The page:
GUATEMALA CITY – The Guatemalan Army Special Brigade for Forest Operations’ (BEOS) goal is clear: stop narco-trafficking in the country’s northeast, specifically in the department of Petén, which borders Mexico.
The BEOS, which has a force of 600, is patrolling the area’s dense forests and numerous rivers and lakes with the Special Group for Interdiction and Rescue (GEIR) and Special Naval Forces unit, said Army spokesman Erick Escobedo.
The deployment of troops was necessary because Petén has emerged as a major transshipment point for weapons and narcotics en route to Mexico and the United States, according to Minister of the Interior Mauricio López Bonilla.
“The brigade coordinates mobilizations, especially for operations to intercept narcotics that are being transported by land or water,” López Bonilla said.
But because the Army is prohibited from functioning as the police by law, its troops always are accompanied by the National Civilian Police and Public Ministry agents, who take suspects into custody while the military provides protection and support.
“We want there to be integration among all of the forces,” López Bonilla said.
The security forces have seized of 3,184.2 kilograms (7,020 pounds) of cocaine from January to Sept. 1 nationwide, compared to 4,199 kilograms (9,257 pounds) confiscated all of last year.
But the security forces’ success doesn’t stop there. Since Guatemala’s profile as a narcotics-producing country has risen, so has the amount of precursors entering the nation. Counter-narcotics agents seized 13,763 barrels of precursor chemicals from January to Aug. 15 of this year, 34% more than the 10,197 barrels seized all of last year, according to the government.
Helen Mack, director of the Myrna Mack Foundation, an organization that specializes in security analyses for Guatemala, said the degree of pressure the government is applying to narco-traffickers and organized groups is unprecedented in the country’s history.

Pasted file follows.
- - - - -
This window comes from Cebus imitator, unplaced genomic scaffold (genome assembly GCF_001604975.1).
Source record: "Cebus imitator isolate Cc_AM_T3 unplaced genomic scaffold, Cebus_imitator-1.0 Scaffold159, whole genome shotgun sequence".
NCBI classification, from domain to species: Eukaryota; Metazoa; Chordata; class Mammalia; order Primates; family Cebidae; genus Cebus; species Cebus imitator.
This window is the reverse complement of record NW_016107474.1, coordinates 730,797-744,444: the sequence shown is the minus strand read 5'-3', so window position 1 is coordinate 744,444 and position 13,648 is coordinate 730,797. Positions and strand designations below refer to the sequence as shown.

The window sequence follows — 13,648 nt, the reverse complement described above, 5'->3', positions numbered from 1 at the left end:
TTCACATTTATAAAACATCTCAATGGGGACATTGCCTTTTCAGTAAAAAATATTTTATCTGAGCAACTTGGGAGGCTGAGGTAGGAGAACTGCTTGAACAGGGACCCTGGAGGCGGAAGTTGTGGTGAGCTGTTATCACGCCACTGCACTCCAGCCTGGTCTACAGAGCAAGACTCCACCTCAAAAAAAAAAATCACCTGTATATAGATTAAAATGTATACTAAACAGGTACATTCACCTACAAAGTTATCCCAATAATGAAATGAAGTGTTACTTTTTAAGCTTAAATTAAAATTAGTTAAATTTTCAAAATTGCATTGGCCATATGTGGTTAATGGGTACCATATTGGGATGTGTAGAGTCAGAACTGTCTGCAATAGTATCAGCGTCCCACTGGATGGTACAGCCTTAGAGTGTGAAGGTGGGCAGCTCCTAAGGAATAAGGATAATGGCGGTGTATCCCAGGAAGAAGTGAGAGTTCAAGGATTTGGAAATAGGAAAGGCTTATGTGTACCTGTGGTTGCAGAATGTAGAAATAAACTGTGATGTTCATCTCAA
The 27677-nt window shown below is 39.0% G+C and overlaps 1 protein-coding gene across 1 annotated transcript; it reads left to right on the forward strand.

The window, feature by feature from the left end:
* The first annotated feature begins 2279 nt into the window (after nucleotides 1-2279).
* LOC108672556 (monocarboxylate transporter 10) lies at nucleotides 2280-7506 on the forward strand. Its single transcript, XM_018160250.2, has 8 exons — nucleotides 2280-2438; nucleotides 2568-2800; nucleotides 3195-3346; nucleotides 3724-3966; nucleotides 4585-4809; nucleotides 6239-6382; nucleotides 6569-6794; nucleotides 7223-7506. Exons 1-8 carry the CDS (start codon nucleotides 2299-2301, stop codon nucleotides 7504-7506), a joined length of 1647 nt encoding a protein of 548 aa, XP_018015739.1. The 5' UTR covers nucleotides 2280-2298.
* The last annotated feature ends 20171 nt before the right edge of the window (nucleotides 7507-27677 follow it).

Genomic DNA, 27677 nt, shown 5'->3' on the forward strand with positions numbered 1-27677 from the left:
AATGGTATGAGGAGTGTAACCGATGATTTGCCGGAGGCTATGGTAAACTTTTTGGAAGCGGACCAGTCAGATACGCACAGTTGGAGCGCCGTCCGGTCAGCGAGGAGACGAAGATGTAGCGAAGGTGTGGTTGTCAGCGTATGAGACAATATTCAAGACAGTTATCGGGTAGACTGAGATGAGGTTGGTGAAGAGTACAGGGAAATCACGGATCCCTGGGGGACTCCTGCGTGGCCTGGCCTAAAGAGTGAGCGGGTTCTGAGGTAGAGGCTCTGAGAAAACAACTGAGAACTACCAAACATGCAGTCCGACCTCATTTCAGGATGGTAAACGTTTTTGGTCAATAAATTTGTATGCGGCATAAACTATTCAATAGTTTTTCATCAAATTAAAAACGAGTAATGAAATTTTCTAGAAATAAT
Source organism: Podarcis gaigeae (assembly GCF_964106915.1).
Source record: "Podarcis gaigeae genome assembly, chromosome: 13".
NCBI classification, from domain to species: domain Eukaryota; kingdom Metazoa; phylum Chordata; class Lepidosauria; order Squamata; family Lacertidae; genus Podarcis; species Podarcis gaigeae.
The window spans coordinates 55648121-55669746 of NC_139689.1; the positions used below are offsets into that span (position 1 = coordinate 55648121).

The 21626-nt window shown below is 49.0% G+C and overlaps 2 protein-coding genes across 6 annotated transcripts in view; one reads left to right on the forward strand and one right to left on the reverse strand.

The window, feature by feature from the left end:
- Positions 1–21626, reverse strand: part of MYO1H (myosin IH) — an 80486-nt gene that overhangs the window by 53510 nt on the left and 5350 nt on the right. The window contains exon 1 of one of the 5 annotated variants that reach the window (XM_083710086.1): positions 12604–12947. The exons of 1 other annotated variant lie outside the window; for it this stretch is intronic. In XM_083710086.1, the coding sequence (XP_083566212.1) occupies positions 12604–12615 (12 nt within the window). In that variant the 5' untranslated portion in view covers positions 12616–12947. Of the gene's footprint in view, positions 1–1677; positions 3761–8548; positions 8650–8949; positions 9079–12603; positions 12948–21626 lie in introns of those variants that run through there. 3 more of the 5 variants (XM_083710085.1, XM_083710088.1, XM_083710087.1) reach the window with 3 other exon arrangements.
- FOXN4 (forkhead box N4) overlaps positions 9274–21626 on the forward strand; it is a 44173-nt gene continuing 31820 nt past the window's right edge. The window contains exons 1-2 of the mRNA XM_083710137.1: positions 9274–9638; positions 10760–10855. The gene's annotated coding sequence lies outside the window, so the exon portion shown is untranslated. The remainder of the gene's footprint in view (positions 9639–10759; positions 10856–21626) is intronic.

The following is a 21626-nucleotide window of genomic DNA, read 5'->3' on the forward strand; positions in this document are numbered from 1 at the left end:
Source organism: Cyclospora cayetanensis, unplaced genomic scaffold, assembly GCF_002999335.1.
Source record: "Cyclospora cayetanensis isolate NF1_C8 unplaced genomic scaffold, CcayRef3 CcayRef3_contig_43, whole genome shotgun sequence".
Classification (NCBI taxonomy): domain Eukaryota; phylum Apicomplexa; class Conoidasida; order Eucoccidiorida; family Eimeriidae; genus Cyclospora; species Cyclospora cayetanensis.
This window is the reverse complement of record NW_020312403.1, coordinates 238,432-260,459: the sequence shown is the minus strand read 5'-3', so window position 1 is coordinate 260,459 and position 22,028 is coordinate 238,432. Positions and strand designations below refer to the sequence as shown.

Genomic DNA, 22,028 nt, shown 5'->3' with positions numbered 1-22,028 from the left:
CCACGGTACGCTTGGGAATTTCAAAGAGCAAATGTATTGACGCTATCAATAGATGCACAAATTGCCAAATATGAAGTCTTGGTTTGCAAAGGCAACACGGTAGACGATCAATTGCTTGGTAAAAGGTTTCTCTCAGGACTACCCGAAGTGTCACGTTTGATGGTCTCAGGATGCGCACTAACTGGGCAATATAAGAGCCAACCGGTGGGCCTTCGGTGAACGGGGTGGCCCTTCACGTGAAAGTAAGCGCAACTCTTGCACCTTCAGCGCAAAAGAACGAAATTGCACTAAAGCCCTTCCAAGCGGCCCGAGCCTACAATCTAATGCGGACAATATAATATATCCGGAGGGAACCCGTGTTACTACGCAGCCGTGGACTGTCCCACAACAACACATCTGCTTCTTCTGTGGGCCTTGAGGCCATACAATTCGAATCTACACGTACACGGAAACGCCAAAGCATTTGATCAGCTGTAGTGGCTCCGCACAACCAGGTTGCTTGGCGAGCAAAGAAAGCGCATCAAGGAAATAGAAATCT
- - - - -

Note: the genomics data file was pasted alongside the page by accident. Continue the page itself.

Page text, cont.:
“Guatemala has a very vulnerable border in Petén, where many narcotics are smuggled out of the country,” she said. “With neither the adequate equipment nor personnel, the police couldn’t fight organized crime all by itself.”
López Bonilla added six helicopters are being used in counter-narcotics operations in Petén, as well as along the border with Honduras and the Atlantic and Pacific coasts.
The government also has targeted fishing vessels involved in narco-trafficking, as it is common for boats to pick up shipments from South America. Once the boat arrives at port, the narcotics are packed into cars with hidden compartments and are transported north – through Petén – to Mexico and the United States, López Bonilla said.
On the Pacific Coast, Guatemala is being supported by 200 U.S. Marines, who recently arrived in Guatemala as part of Operation Martillo, an international mission that gathers Western Hemisphere and European nations in an effort to curtail illicit trafficking routes on both coasts of the Central American isthmus.
Traffickers also are using airplanes to drop packages of drugs on Guatemalan territory close to the border with Honduras.
The elite brigade has destroyed 45 clandestine landing strips in Petén.
The BEOS also helps the National Council on Protected Areas (CONAP) with the preservation of the Mayan biosphere, and the Ministry of the Environment and Natural Resources to protect flora and fauna in the country’s northern region.
“The biggest problem for biodiversity is the illegal extraction of wood,” said Mario Ávila, head of the National Civilian Police Division for the Protection of Nature (Diprona).
Drug traffickers in particular clear vegetation to open space in the rainforest for their clandestine landing strips for planes carrying narcotics, officials said.
In the 830,000-acre Parque Nacional Laguna del Tigre (Tiger Lagoon Park), in Petén, officials found 50 clandestine landing strips for small aircraft and three more in the Sierra del Lacandón, also located in Petén, last year.
In Petén, community leaders, reportedly paid off by the drug cartels, encourage farmers to prune or burn down large portions of forest to create landing strips.